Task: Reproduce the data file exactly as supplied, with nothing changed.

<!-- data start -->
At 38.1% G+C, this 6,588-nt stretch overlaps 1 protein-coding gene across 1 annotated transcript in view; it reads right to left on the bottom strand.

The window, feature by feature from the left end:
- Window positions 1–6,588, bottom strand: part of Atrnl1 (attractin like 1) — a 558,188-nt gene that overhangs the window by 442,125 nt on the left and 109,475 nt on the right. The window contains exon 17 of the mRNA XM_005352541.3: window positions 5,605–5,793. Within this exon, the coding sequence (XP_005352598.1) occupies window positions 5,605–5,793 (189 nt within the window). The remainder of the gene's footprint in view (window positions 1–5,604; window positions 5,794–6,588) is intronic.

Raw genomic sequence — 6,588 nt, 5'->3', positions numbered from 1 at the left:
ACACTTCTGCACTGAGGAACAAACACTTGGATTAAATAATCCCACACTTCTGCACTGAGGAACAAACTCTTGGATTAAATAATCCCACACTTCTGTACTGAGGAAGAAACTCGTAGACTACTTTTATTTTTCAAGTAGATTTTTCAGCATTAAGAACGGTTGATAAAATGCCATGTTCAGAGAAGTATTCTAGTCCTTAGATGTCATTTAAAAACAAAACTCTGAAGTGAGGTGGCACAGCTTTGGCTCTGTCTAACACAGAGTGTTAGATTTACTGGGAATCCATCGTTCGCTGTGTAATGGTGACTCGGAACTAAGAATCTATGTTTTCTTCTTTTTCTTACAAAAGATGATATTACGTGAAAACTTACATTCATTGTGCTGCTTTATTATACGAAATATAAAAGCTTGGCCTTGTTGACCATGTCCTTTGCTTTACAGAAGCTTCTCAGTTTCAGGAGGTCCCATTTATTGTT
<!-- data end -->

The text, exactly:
At 38.1% G+C, this 6,588-nt stretch overlaps 1 protein-coding gene across 1 annotated transcript in view; it reads right to left on the bottom strand.

The window, feature by feature from the left end:
- Window positions 1–6,588, bottom strand: part of Atrnl1 (attractin like 1) — a 558,188-nt gene that overhangs the window by 442,125 nt on the left and 109,475 nt on the right. The window contains exon 17 of the mRNA XM_005352541.3: window positions 5,605–5,793. Within this exon, the coding sequence (XP_005352598.1) occupies window positions 5,605–5,793 (189 nt within the window). The remainder of the gene's footprint in view (window positions 1–5,604; window positions 5,794–6,588) is intronic.

Raw genomic sequence — 6,588 nt, 5'->3', positions numbered from 1 at the left:
ACACTTCTGCACTGAGGAACAAACACTTGGATTAAATAATCCCACACTTCTGCACTGAGGAACAAACTCTTGGATTAAATAATCCCACACTTCTGTACTGAGGAAGAAACTCGTAGACTACTTTTATTTTTCAAGTAGATTTTTCAGCATTAAGAACGGTTGATAAAATGCCATGTTCAGAGAAGTATTCTAGTCCTTAGATGTCATTTAAAAACAAAACTCTGAAGTGAGGTGGCACAGCTTTGGCTCTGTCTAACACAGAGTGTTAGATTTACTGGGAATCCATCGTTCGCTGTGTAATGGTGACTCGGAACTAAGAATCTATGTTTTCTTCTTTTTCTTACAAAAGATGATATTACGTGAAAACTTACATTCATTGTGCTGCTTTATTATACGAAATATAAAAGCTTGGCCTTGTTGACCATGTCCTTTGCTTTACAGAAGCTTCTCAGTTTCAGGAGGTCCCATTTATTGTT